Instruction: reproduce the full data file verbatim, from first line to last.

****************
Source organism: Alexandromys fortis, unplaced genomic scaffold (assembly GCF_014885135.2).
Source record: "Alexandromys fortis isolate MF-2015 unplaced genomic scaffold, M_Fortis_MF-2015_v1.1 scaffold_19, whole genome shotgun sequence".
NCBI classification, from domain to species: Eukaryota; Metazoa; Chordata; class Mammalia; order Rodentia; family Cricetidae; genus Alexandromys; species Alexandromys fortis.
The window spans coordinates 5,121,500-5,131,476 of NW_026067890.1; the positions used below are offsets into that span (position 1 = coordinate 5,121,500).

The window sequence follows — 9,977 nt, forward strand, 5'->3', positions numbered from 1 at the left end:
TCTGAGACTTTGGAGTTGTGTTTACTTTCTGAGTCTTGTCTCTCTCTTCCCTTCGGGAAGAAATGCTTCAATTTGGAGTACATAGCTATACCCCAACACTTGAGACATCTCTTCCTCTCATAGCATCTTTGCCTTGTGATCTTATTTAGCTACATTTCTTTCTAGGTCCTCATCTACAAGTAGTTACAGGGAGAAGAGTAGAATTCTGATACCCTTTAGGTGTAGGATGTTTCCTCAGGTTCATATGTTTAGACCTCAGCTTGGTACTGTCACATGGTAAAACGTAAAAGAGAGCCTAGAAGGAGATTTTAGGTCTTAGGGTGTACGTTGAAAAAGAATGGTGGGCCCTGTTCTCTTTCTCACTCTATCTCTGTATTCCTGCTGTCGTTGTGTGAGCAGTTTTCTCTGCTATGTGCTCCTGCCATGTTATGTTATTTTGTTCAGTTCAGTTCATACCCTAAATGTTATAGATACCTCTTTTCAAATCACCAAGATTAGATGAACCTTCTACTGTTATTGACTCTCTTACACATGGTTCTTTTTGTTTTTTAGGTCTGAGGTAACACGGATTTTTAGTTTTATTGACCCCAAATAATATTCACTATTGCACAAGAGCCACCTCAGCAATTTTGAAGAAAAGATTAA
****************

Source organism: Alexandromys fortis, unplaced genomic scaffold (assembly GCF_014885135.2).
Source record: "Alexandromys fortis isolate MF-2015 unplaced genomic scaffold, M_Fortis_MF-2015_v1.1 scaffold_19, whole genome shotgun sequence".
NCBI classification, from domain to species: Eukaryota; Metazoa; Chordata; class Mammalia; order Rodentia; family Cricetidae; genus Alexandromys; species Alexandromys fortis.
The window spans coordinates 5,121,500-5,131,476 of NW_026067890.1; the positions used below are offsets into that span (position 1 = coordinate 5,121,500).

The window sequence follows — 9,977 nt, forward strand, 5'->3', positions numbered from 1 at the left end:
TCTGAGACTTTGGAGTTGTGTTTACTTTCTGAGTCTTGTCTCTCTCTTCCCTTCGGGAAGAAATGCTTCAATTTGGAGTACATAGCTATACCCCAACACTTGAGACATCTCTTCCTCTCATAGCATCTTTGCCTTGTGATCTTATTTAGCTACATTTCTTTCTAGGTCCTCATCTACAAGTAGTTACAGGGAGAAGAGTAGAATTCTGATACCCTTTAGGTGTAGGATGTTTCCTCAGGTTCATATGTTTAGACCTCAGCTTGGTACTGTCACATGGTAAAACGTAAAAGAGAGCCTAGAAGGAGATTTTAGGTCTTAGGGTGTACGTTGAAAAAGAATGGTGGGCCCTGTTCTCTTTCTCACTCTATCTCTGTATTCCTGCTGTCGTTGTGTGAGCAGTTTTCTCTGCTATGTGCTCCTGCCATGTTATGTTATTTTGTTCAGTTCAGTTCATACCCTAAATGTTATAGATACCTCTTTTCAAATCACCAAGATTAGATGAACCTTCTACTGTTATTGACTCTCTTACACATGGTTCTTTTTGTTTTTTAGGTCTGAGGTAACACGGATTTTTAGTTTTATTGACCCCAAATAATATTCACTATTGCACAAGAGCCACCTCAGCAATTTTGAAGAAAAGATTAA